Thursday, June 25, 2009

Buckinghamshire Chilterns II

After the intensity of the first few days of the week, I really valued the opportunity to spend the greater part of today with members of the Bedfordshire Natural History Society as we visited various sites in the Chilterns, primarily to view some members of the incredible orchid family. After the deep disappointment of our first visit of the day to see the Red Helleborines (see report below), we enjoyed a marvellous time in the sunshine, exploring the treasures of this wonderful landscape.

Violet Helleborine is not particularly uncommon, but this form - var. rosea - which contains no chlorophyll, is quite rare.

After lunch we entered the Pulpit Hill/Grangelands Reserve. This Red Kite flew right over our heads.

Our Musk Orchids in Bedfordshire are the most northerly population in the UK, but we haven't seen any flower-heads for the last couple of years. You have to get your eye in to spot them and there were just two here. Is that a tiny fly in the photo? The books says that the insects who get to pollinate these minute flowers have to be tiny themselves (up to 1 mm long!).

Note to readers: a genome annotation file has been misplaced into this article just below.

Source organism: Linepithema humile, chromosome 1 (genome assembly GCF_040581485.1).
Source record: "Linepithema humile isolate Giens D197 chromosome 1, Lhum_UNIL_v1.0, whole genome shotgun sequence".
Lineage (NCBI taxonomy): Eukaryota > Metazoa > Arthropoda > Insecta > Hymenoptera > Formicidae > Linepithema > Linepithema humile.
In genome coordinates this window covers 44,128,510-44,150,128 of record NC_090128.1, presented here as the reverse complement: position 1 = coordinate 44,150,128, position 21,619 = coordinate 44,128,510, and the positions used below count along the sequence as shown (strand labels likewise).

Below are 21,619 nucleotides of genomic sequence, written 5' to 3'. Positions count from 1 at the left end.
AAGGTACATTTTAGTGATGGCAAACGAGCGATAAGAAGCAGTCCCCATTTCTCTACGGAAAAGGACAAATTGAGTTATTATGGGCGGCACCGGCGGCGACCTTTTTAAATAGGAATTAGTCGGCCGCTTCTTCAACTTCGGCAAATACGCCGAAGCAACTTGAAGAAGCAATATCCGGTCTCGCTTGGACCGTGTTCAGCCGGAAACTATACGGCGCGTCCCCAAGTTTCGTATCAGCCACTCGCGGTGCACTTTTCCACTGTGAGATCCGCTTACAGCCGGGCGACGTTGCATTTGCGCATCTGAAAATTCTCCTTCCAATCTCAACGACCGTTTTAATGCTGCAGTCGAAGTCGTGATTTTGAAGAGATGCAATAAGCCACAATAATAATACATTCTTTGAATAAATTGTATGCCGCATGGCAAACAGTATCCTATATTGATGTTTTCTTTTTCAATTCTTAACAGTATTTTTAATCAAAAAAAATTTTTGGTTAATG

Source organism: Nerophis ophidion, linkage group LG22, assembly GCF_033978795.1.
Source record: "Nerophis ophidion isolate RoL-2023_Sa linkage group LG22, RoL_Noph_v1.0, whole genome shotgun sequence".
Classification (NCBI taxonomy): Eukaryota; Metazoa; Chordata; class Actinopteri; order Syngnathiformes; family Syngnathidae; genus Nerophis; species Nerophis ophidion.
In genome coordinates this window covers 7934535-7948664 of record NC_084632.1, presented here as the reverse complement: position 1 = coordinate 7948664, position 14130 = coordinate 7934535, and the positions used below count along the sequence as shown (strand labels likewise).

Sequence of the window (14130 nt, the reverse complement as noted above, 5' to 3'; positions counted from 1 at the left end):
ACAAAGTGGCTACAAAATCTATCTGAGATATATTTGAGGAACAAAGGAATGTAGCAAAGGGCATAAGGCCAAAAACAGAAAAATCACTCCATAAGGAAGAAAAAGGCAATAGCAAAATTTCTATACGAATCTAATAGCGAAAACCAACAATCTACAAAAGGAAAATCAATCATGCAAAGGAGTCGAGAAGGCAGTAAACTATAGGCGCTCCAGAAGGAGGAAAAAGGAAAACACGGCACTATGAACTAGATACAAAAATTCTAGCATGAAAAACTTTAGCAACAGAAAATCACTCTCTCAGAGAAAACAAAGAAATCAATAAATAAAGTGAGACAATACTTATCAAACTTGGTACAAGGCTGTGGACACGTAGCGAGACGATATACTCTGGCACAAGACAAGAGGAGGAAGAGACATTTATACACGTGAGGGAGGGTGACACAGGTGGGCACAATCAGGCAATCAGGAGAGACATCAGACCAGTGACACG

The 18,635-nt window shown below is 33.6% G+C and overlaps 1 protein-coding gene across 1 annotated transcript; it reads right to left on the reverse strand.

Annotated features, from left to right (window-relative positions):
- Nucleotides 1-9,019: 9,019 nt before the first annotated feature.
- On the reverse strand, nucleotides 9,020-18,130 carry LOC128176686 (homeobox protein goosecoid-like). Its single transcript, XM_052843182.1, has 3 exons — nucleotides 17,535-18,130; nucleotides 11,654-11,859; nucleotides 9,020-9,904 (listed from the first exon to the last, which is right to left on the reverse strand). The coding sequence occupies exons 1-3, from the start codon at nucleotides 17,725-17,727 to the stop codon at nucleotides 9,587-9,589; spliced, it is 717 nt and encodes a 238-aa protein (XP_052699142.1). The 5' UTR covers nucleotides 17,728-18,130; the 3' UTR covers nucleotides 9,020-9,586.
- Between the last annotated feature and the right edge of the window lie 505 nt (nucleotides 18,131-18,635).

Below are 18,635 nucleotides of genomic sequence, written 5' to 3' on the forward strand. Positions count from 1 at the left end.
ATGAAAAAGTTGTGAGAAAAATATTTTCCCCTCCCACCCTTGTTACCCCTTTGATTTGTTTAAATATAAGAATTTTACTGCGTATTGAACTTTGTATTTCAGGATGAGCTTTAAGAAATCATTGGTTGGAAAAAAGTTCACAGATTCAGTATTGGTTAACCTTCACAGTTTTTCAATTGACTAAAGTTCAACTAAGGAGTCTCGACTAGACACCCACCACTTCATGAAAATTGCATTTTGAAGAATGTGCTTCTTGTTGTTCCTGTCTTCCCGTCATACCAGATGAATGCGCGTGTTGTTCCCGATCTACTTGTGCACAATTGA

At Aston Clinton Rag Pits were were taken aback by the thousands of Fragrant Orchids, even though they were past their best now. Pyramidal Orchids were dotted about - 3 can be seen in the photo above. Other plants here included White Helleborine, Common Twayblade, and Broad-leaved Helleborine.

We'd just been saying how surprised we had been not to have seen a Bee Orchid all day when we came across this beauty!

It was getting late, now, so we moved on to one last Reserve.

This is the first Fly Orchid that I have seen. It's right at the end of its flowering season and this was the only flowering spike, so I was very fortunate. What an incredible plant it is - it even secretes sex pheromones to attract a particular species of male Digger Wasp to pollinate it....amazing!

Our full list of orchids for the day comprised:

Common Spotted Orchid; Fragrant Orchid; Pyramidal Orchid; Bee Orchid; Greater Butterfly Orchid; Musk Orchid; Common Twayblade; Fly Orchid; Violet Helleborine; Red Helleborine; White Helleborine; Broad-leaved Helleborine; Narrow-lipped Helleborine.

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